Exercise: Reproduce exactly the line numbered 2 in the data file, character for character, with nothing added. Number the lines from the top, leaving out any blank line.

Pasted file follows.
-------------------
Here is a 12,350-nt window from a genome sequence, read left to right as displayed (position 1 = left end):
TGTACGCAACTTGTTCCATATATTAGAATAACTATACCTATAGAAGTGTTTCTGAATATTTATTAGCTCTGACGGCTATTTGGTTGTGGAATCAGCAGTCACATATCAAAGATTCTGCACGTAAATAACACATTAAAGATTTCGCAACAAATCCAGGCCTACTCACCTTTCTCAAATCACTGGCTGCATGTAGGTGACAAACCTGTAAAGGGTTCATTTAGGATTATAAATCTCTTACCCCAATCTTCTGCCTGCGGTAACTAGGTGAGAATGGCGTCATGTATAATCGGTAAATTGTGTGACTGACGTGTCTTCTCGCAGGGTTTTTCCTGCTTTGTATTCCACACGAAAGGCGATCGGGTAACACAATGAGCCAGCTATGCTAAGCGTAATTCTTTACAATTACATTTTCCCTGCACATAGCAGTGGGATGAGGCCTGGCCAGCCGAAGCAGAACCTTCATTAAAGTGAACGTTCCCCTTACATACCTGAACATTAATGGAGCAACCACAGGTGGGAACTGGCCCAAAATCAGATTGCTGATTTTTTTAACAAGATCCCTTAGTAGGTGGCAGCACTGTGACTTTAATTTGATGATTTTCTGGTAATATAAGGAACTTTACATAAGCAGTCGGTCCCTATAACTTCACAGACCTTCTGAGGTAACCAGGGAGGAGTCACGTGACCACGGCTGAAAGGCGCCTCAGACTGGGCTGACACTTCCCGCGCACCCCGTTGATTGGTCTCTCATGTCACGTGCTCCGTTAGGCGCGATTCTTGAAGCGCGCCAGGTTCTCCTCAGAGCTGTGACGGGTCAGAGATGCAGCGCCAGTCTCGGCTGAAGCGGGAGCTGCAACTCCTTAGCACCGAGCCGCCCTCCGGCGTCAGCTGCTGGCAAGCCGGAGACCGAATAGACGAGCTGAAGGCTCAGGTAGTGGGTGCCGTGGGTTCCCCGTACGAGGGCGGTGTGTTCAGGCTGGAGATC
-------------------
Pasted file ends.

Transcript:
TGTACGCAACTTGTTCCATATATTAGAATAACTATACCTATAGAAGTGTTTCTGAATATTTATTAGCTCTGACGGCTATTTGGTTGTGGAATCAGCAGTCACATATCAAAGATTCTGCACGTAAATAACACATTAAAGATTTCGCAACAAATCCAGGCCTACTCACCTTTCTCAAATCACTGGCTGCATGTAGGTGACAAACCTGTAAAGGGTTCATTTAGGATTATAAATCTCTTACCCCAATCTTCTGCCTGCGGTAACTAGGTGAGAATGGCGTCATGTATAATCGGTAAATTGTGTGACTGACGTGTCTTCTCGCAGGGTTTTTCCTGCTTTGTATTCCACACGAAAGGCGATCGGGTAACACAATGAGCCAGCTATGCTAAGCGTAATTCTTTACAATTACATTTTCCCTGCACATAGCAGTGGGATGAGGCCTGGCCAGCCGAAGCAGAACCTTCATTAAAGTGAACGTTCCCCTTACATACCTGAACATTAATGGAGCAACCACAGGTGGGAACTGGCCCAAAATCAGATTGCTGATTTTTTTAACAAGATCCCTTAGTAGGTGGCAGCACTGTGACTTTAATTTGATGATTTTCTGGTAATATAAGGAACTTTACATAAGCAGTCGGTCCCTATAACTTCACAGACCTTCTGAGGTAACCAGGGAGGAGTCACGTGACCACGGCTGAAAGGCGCCTCAGACTGGGCTGACACTTCCCGCGCACCCCGTTGATTGGTCTCTCATGTCACGTGCTCCGTTAGGCGCGATTCTTGAAGCGCGCCAGGTTCTCCTCAGAGCTGTGACGGGTCAGAGATGCAGCGCCAGTCTCGGCTGAAGCGGGAGCTGCAACTCCTTAGCACCGAGCCGCCCTCCGGCGTCAGCTGCTGGCAAGCCGGAGACCGAATAGACGAGCTGAAGGCTCAGGTAGTGGGTGCCGTGGGTTCCCCGTACGAGGGCGGTGTGTTCAGGCTGGAGATC